One day my mom let me know that I shouldn’t talk to her anymore because we didn’t like her.
Shortly afterward, I broke a lamp. When asked by my infuriated mother if I did it, I simply said, “No.” I learned that by going against my inner voice and lying, I deflected punishment.
In summer 1964, I was eight years old. I happened to walk by a TV and saw men fighting on the streets with police officers. There were riots in New York and that scene sent a shudder of fear up my spine that I never had felt before. I knew someplace deep inside that this should not be happening.
On September 11, 2001, after watching the plumes of black smoke rise from the buildings of lower Manhattan from my window, I was sickened by the thought I would someday have to forgive the people who were responsible for that terrible devastation. Like all people, I wrestle with my conscience.
In a world where technology is king, it is easy see how the tools that humans are born with could be overlooked. As a long-forgotten super power, our conscience patiently waits to be used to its full potential.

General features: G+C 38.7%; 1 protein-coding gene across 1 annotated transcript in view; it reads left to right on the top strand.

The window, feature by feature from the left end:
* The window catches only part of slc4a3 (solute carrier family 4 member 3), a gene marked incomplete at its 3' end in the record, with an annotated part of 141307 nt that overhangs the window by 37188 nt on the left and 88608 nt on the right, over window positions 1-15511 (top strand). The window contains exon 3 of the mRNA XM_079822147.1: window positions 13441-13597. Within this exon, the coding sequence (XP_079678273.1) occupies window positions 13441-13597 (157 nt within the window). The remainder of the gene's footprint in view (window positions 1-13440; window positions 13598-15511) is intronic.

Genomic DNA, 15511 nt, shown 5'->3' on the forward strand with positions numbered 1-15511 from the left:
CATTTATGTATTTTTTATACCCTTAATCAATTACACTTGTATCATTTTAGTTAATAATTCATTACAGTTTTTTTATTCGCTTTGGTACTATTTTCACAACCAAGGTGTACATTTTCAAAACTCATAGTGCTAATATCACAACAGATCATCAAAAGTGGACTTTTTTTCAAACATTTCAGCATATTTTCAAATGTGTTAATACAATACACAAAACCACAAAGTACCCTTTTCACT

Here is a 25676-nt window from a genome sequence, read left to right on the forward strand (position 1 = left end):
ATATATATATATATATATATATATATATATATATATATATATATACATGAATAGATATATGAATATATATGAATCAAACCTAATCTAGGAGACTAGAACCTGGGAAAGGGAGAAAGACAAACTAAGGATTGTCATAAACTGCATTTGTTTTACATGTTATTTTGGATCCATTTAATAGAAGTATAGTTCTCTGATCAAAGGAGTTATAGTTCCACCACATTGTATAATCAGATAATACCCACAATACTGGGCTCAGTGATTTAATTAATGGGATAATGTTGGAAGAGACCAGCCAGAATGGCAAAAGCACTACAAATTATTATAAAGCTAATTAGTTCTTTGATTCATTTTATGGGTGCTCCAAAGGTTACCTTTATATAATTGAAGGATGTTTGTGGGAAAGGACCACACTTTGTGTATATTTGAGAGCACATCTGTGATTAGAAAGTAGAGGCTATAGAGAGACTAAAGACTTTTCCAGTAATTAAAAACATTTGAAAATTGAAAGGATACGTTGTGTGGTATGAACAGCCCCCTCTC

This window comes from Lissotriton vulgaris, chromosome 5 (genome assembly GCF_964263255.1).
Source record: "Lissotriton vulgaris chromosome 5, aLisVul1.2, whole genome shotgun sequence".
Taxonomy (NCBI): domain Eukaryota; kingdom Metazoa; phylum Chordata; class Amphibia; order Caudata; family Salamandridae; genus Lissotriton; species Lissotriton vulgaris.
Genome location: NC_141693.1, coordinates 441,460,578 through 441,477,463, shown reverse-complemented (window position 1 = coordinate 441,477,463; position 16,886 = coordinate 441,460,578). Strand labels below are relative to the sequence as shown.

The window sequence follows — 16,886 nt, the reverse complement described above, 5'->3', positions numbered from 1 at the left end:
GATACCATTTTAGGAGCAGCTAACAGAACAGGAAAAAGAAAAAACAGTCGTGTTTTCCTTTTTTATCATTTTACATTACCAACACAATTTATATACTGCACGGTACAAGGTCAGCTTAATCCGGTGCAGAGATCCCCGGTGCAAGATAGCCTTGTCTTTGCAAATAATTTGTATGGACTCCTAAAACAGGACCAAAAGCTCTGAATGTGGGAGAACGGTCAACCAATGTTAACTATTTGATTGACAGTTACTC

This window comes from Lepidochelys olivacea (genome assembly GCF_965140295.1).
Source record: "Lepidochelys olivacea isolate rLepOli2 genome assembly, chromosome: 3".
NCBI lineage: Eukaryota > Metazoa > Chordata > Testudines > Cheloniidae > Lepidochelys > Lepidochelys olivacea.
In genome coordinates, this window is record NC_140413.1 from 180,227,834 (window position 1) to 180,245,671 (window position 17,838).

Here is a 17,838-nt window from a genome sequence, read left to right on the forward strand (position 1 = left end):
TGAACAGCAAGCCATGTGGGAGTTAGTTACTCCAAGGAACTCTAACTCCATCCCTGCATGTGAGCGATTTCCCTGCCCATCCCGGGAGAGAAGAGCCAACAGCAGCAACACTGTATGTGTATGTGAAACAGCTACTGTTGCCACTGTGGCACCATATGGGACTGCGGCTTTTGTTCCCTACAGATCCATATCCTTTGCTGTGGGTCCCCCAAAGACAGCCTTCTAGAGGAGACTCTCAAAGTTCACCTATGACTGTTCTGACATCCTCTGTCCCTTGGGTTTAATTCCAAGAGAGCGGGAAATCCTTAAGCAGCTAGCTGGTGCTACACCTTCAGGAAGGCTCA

Some consider “innate conscience” to be the basis of a philosophical debate, that conscience is formed only as an individual is introduced to family, society and culture. I maintain that innate conscience is a birthright bestowed on all humans equally. It is recorded in the Bible that after God completed each day of creation, God saw that it was good. Therefore, all creation is the embodiment of God from birth or from the beginning, not only after maturity, religious ceremony or some other stipulation.
“Internal nature and external form refer to corresponding inner and outer aspects of the same entity” (Exposition of the Divine Principle, p. 17) which are in place at the time of birth. God desperately wanted an object partner in the form of children to love and to be loved by, embodying goodness. God, just as any parent, could take delight in them from birth. All people were born equipped with an inner knowing of their personalized innate conscience.